Manitoba Mounties face ‘pivotal moment’ in hiring, public expectations

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OTTAWA — Manitoba RCMP are struggling with the national police force’s highest job vacancy rate, which criminologists link to the Mounties grappling with a change in public expectations.

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OTTAWA — Manitoba RCMP are struggling with the national police force’s highest job vacancy rate, which criminologists link to the Mounties grappling with a change in public expectations.

“We’re at a really pivotal moment in terms of having a new discussion on the culture of policing, and what it is meant to be, with the RCMP in particular,” said Kelly Gorkoff, who chairs the University of Winnipeg’s criminology department.

As of April 1, 2021, Manitoba’s had 987 Mounties — some 60 short of those positions actually funded, amounting a to six per cent vacancy rate. Only Nunavut comes close, with eight openings amounting to a 5.3 per cent vacancy rate.

JOHN WOODS / FREE PRESS FILES

As of April 1, 2021, Manitoba’s had 987 Mounties — some 60 short of those positions actually funded, amounting a to six per cent vacancy rate.

The numbers, first reported by CTV, involve how many new officers each province needs, with the RCMP saying it doesn’t count officers on short- or long-term leave as vacancies.

“The RCMP is identifying, developing and implementing strategies that will enable us to respond to the existing and changing human resource requirements to prevent and fight crime,” wrote spokeswoman Robin Percival, adding the RCMP plans to soon start reporting on vacancies every three months.

“It should be noted that with a workforce of over 19,000 sworn police officers, transfers between divisions occur on a regular basis and vacancy rates fluctuate.”

For years, RCMP officers working in rural communities had been paid less than their peers in local police forces, particularly in advanced positions. To rectify this, Mounties formed the National Police Federation, a labour union that has negotiated higher salaries retroactive to 2017.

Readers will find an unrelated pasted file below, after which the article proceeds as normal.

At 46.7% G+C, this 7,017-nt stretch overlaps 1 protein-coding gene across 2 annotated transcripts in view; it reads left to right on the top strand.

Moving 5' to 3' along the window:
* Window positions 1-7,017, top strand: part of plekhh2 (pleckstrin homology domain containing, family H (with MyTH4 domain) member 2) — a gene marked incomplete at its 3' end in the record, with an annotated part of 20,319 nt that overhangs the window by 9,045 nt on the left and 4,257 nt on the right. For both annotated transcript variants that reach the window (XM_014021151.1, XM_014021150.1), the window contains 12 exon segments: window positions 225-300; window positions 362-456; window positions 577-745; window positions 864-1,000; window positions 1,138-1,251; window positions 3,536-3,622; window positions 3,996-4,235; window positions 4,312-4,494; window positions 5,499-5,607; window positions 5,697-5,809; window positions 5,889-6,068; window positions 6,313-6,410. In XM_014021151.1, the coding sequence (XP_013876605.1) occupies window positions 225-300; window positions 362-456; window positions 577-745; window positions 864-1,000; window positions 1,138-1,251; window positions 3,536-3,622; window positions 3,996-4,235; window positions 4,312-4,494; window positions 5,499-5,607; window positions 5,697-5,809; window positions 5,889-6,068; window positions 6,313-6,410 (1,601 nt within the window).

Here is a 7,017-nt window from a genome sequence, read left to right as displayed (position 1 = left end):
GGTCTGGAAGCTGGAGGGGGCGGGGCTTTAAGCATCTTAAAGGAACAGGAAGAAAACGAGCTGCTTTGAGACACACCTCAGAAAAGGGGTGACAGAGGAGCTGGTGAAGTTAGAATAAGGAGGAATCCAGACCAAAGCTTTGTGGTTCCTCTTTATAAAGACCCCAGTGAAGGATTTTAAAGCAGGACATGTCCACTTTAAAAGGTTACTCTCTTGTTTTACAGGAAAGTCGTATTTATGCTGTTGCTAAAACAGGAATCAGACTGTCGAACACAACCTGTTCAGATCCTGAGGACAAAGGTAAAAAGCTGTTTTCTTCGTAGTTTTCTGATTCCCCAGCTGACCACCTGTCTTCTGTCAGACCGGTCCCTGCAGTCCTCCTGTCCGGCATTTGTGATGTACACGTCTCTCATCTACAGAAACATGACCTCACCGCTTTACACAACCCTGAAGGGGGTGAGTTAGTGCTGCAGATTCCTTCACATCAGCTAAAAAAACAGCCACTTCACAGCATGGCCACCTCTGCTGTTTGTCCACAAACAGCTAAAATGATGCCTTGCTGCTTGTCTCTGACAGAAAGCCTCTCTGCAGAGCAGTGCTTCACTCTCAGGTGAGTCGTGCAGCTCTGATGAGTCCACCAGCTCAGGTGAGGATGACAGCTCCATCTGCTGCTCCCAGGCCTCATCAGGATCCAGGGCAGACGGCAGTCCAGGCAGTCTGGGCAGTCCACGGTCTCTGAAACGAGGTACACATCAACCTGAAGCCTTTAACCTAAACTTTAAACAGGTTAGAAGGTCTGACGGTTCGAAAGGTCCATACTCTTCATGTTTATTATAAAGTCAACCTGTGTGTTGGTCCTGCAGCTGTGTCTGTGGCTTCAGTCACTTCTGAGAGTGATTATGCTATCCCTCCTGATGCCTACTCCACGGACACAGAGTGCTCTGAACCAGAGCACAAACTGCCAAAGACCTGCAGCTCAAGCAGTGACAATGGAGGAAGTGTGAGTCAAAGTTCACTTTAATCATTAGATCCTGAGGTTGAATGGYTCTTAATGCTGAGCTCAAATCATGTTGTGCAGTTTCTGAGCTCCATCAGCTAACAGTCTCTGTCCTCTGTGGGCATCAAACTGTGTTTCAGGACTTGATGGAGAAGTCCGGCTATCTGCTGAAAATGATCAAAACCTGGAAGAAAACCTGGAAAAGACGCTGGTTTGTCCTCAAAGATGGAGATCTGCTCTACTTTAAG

The union believes the vacancies stem from the historical pay gap, as well as negative perceptions toward police due to events outside of Canada.

That explanation doesn’t hold for Gorkoff. Polls show Manitobans have some of the lowest rates of trust toward police in Canada, and she argues that perception is grounded in a growing desire to tackle the social problems that drive crime, instead of trying in vain to reduce it.

“We can arrest lots of people and overload the courts; we can put lots of people in jail but that has not reduced crime, because it has not addressed the needs of those they actually deal with, on day to day basis,” she said.

Gorkoff researches 12 community mobilization programs in Manitoba, where local groups help to minimize the underlying causes of crime.

Nine of which operate out of RCMP detachments, which Gorkoff points out is because the force has enough resources to provide desks and computers.

“They do some programs that are really (from the) ground up, and they really do try to engage with community,” she said.

Yet, she warns this ethos doesn’t exist within the RCMP’s top-down leadership structure, particularly after Black Lives Matters protests that swept the continent following the May 2020 death of George Floyd at the hands of police officers in Minneapolis.

“They almost need to start advocating for the marginalized people they come into contact with,” Gorkoff said.

Randy Lippert, a University of Windsor criminology professor who has researched how police forces operate and are funded, said many of them are struggling to hire, across North America.

“I don’t think that the pay is the issue,” he said.

Lippert noted a fall 2019 survey by the Washington-based Police Executive Research Forum, which found a retention and recruitment crisis spanning agencies of any size, based on responses from 412 police chiefs.

The report was extensive, alluding to the opioid crisis producing complex interactions with police, a growing need for skills in fighting digital crime, and a rigid structure that has fallen out of fashion in most workplaces.

Lippert said the RCMP also faces its own challenge of requiring members to relocate to faraway places. In his region of Southern Ontario, municipal police forces compete with the Ontario Provincial Police by offering good salaries and a promise of working locally.

The RCMP also covers both policing for rural communities through a system that provinces subsidize, and a national branch akin to the U.S. law enforcement branch FBI, which tackles financial crime and terrorism.

Critics have said that makes for a disjointed organization already bedevilled by sexual harassment issues, a legacy of oppressing Indigenous people and operational mistakes that seem to have prolonged the 2020 Nova Scotia mass shooting.

“Just the RCMP’s ongoing crises — why would you want to join an organization like that, which has had numerous problems, and public scandals it seems like every other month?” Lippert said.

“It isn’t anywhere near as attractive as it used to be.”

dylan.robertson@freepress.mb.ca

Dylan Robertson

Dylan Robertson
Parliamentary bureau chief

In Ottawa, Dylan enjoys snooping through freedom-of-information requests and asking politicians: "What about Manitoba?"

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